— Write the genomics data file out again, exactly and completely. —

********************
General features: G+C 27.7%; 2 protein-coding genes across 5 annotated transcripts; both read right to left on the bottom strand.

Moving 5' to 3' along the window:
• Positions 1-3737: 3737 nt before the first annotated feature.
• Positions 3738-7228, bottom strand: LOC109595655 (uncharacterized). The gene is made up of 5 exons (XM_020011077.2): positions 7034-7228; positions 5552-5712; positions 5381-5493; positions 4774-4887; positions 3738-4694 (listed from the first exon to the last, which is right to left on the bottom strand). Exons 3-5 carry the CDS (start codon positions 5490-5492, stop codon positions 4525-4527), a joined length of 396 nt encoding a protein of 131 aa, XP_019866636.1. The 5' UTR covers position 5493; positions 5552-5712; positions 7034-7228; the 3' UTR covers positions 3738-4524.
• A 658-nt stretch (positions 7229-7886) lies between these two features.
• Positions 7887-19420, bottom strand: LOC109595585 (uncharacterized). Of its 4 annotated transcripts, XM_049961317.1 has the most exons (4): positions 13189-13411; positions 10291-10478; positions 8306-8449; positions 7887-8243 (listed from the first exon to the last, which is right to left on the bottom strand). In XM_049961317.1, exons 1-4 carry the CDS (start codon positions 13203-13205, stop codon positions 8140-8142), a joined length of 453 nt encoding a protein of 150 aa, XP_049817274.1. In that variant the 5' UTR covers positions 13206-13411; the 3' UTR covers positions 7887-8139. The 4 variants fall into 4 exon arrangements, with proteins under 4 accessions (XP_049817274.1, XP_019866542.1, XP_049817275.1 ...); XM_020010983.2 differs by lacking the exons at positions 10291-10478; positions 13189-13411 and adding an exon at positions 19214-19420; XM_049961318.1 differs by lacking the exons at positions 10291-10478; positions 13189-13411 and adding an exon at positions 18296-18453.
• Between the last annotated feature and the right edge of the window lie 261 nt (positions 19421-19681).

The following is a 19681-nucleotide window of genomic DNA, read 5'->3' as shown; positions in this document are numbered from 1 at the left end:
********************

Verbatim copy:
General features: G+C 27.7%; 2 protein-coding genes across 5 annotated transcripts; both read right to left on the bottom strand.

Moving 5' to 3' along the window:
• Positions 1-3737: 3737 nt before the first annotated feature.
• Positions 3738-7228, bottom strand: LOC109595655 (uncharacterized). The gene is made up of 5 exons (XM_020011077.2): positions 7034-7228; positions 5552-5712; positions 5381-5493; positions 4774-4887; positions 3738-4694 (listed from the first exon to the last, which is right to left on the bottom strand). Exons 3-5 carry the CDS (start codon positions 5490-5492, stop codon positions 4525-4527), a joined length of 396 nt encoding a protein of 131 aa, XP_019866636.1. The 5' UTR covers position 5493; positions 5552-5712; positions 7034-7228; the 3' UTR covers positions 3738-4524.
• A 658-nt stretch (positions 7229-7886) lies between these two features.
• Positions 7887-19420, bottom strand: LOC109595585 (uncharacterized). Of its 4 annotated transcripts, XM_049961317.1 has the most exons (4): positions 13189-13411; positions 10291-10478; positions 8306-8449; positions 7887-8243 (listed from the first exon to the last, which is right to left on the bottom strand). In XM_049961317.1, exons 1-4 carry the CDS (start codon positions 13203-13205, stop codon positions 8140-8142), a joined length of 453 nt encoding a protein of 150 aa, XP_049817274.1. In that variant the 5' UTR covers positions 13206-13411; the 3' UTR covers positions 7887-8139. The 4 variants fall into 4 exon arrangements, with proteins under 4 accessions (XP_049817274.1, XP_019866542.1, XP_049817275.1 ...); XM_020010983.2 differs by lacking the exons at positions 10291-10478; positions 13189-13411 and adding an exon at positions 19214-19420; XM_049961318.1 differs by lacking the exons at positions 10291-10478; positions 13189-13411 and adding an exon at positions 18296-18453.
• Between the last annotated feature and the right edge of the window lie 261 nt (positions 19421-19681).

The following is a 19681-nucleotide window of genomic DNA, read 5'->3' as shown; positions in this document are numbered from 1 at the left end: